Wednesday, August 15, 2012

Oriole # 938- J.C. Romero

J.C. Romero, the Oriole new lefty bullpen specialist, made his orange and black debut in last night's 7-1 win against the Red Sox. He worked a scoreless eighth inning, giving up one hit, and became the 938th player to appear in a game for the O's. I don't currently have an autograph of J.C., but he was included in the 2012 Norfolk Tides team set, so I hope to have him sign that card for my collection in the near future.

J.C. has pitched in the Major Leagues since 1999 with seven different franchises, most notably the Twins and Phillies, and over those 14 seasons, he has appeared in 676 games, almost exclusively as a reliever. He was a major key to the Phillies' 2008 World Series Championship victory, even earning the win in the decisive game five to secure the series win. However, that following off-season, he was suspended for 50 games for testing positive for a performance enhancing drug, which he claimed was due to a tainted supplement.

Over the past two seasons, J.C. has bounced around between the majors & minors for seven different clubs, and the story of how he came to the Orioles is rather interesting.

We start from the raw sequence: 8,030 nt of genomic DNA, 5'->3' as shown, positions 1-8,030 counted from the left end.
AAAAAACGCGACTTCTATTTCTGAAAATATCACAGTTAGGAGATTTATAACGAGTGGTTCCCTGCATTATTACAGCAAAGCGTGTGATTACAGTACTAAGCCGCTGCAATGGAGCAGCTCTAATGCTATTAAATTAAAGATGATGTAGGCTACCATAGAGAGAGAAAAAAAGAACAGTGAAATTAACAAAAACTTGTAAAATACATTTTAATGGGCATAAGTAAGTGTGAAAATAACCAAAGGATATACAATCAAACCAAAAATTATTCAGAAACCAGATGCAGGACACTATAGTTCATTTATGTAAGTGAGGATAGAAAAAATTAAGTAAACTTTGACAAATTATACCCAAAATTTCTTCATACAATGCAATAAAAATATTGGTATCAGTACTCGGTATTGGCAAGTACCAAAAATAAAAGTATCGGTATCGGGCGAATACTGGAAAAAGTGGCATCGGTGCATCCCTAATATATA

Prior to the 2012 season, the Cardinals signed him to a one year contract but released him in mid-May. The Orioles quickly signed him to a minor league contract and assigned him to the AAA Norfolk Tides, and Romero had an opt-out date of July 10th if he hadn't been called up to Baltimore by that time. Well, that day came and Baltimore's bullpen was doing just fine, so the Orioles let him get away. The Indians proceeded to sign him to a deal and assigned him to their AAA club, but it was to some sort of conditional deal that allowed the Orioles to get him back if they needed him for the big league club. And that time came on Monday, when Troy Patton, the only lefty reliever the O's had used all season, injured his ankle and had to head to the D.L. So the Orioles got Romero back from the Indians, albeit in return for one of Kalina's favorite minor leaguers, Carlos Rojas.

Car-los Ro-jas! clap clap clapclapclap  Car-los Ro-jas! clap clap clapclapclap
So, it's nice to have Romero as a, possibly short-term, part of the bullpen, but it's unfortunate that it cost the Orioles a player, even if clubs consider Carlos to be an organizational type of player.

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